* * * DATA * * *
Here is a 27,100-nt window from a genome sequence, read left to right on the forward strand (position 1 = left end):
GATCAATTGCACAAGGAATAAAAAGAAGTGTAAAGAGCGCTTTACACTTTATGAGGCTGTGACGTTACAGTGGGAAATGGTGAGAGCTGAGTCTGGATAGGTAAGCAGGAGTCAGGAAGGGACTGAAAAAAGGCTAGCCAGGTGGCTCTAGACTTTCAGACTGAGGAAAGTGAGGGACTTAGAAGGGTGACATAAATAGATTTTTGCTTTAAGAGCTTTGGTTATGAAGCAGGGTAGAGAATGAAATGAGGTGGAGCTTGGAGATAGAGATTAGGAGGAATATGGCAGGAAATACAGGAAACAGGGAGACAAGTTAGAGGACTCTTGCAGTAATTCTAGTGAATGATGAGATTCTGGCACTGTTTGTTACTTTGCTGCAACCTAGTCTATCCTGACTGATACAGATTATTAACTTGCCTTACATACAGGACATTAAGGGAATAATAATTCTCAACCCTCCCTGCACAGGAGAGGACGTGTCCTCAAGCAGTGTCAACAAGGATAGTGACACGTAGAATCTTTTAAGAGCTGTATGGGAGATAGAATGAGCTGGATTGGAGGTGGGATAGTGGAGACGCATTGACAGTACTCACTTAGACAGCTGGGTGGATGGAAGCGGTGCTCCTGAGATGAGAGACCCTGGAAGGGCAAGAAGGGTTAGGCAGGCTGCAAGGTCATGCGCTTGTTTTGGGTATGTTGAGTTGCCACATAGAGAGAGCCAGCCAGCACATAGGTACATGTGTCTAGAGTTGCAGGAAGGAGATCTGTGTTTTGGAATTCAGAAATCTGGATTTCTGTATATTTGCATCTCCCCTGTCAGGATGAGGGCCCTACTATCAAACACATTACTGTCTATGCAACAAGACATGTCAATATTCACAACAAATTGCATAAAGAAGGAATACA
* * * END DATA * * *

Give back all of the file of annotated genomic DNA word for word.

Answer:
Here is a 27,100-nt window from a genome sequence, read left to right on the forward strand (position 1 = left end):
GATCAATTGCACAAGGAATAAAAAGAAGTGTAAAGAGCGCTTTACACTTTATGAGGCTGTGACGTTACAGTGGGAAATGGTGAGAGCTGAGTCTGGATAGGTAAGCAGGAGTCAGGAAGGGACTGAAAAAAGGCTAGCCAGGTGGCTCTAGACTTTCAGACTGAGGAAAGTGAGGGACTTAGAAGGGTGACATAAATAGATTTTTGCTTTAAGAGCTTTGGTTATGAAGCAGGGTAGAGAATGAAATGAGGTGGAGCTTGGAGATAGAGATTAGGAGGAATATGGCAGGAAATACAGGAAACAGGGAGACAAGTTAGAGGACTCTTGCAGTAATTCTAGTGAATGATGAGATTCTGGCACTGTTTGTTACTTTGCTGCAACCTAGTCTATCCTGACTGATACAGATTATTAACTTGCCTTACATACAGGACATTAAGGGAATAATAATTCTCAACCCTCCCTGCACAGGAGAGGACGTGTCCTCAAGCAGTGTCAACAAGGATAGTGACACGTAGAATCTTTTAAGAGCTGTATGGGAGATAGAATGAGCTGGATTGGAGGTGGGATAGTGGAGACGCATTGACAGTACTCACTTAGACAGCTGGGTGGATGGAAGCGGTGCTCCTGAGATGAGAGACCCTGGAAGGGCAAGAAGGGTTAGGCAGGCTGCAAGGTCATGCGCTTGTTTTGGGTATGTTGAGTTGCCACATAGAGAGAGCCAGCCAGCACATAGGTACATGTGTCTAGAGTTGCAGGAAGGAGATCTGTGTTTTGGAATTCAGAAATCTGGATTTCTGTATATTTGCATCTCCCCTGTCAGGATGAGGGCCCTACTATCAAACACATTACTGTCTATGCAACAAGACATGTCAATATTCACAACAAATTGCATAAAGAAGGAATACA